The first live lynx captured in Michigan in decades, and which spent time in Livingston County, has been returned to the wild.

The Michigan Department of Natural Resources announced Monday that the Canada lynx was set free last week in the Upper Peninsula. The lynx was trapped last month by a Sanilac County farmer after he had determined it was feeding on his domesticated geese. It was then taken to the Howell Nature Center's Wildlife Rehabilitation Clinic to evaluate its health.

After a short stay, the 18-pound female was transferred to the Detroit Zoological Society and treated for a foot wound, parasites and dehydration. Typically found in spruce-fir forests in Canada and Alaska, the Canada lynx is a threatened species in Michigan and according to Dan Kennedy, endangered species coordinator with the DNR, they are more likely to be seen in the Upper Peninsula, with the most recent verified sighting on Sugar Island in 2010.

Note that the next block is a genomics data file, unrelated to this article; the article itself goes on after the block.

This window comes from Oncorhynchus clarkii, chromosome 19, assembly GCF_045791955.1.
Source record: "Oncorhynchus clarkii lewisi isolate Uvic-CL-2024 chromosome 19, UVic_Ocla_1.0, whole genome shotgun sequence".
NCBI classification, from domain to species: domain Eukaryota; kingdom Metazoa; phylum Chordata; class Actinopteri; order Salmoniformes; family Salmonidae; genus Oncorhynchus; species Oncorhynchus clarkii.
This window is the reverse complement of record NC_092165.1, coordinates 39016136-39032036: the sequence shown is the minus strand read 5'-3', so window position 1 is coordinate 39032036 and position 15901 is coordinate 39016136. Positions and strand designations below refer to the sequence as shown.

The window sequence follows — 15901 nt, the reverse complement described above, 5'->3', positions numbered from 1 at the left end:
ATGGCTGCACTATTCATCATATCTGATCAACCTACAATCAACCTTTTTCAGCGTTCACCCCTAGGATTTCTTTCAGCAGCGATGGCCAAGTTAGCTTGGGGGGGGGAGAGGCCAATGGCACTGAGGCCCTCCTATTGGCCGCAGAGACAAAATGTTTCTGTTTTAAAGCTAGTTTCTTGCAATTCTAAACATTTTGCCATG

After rehabilitating at the zoological society, the cat was taken by DNR wildlife biologists Cody Norton (pictured) and John DePue and released last Friday near a stand of pine trees in central Schoolcraft County. The location is said to have good habitat and abundant food sources, such as snowshoe hare and beaver. This location is also remote and has large contiguous blocks of public lands and little human development.

The DNR has the authority to handle federally threatened species through an agreement with the U.S. Fish and Wildlife Service. Screen grab courtesy of DNR. (JK)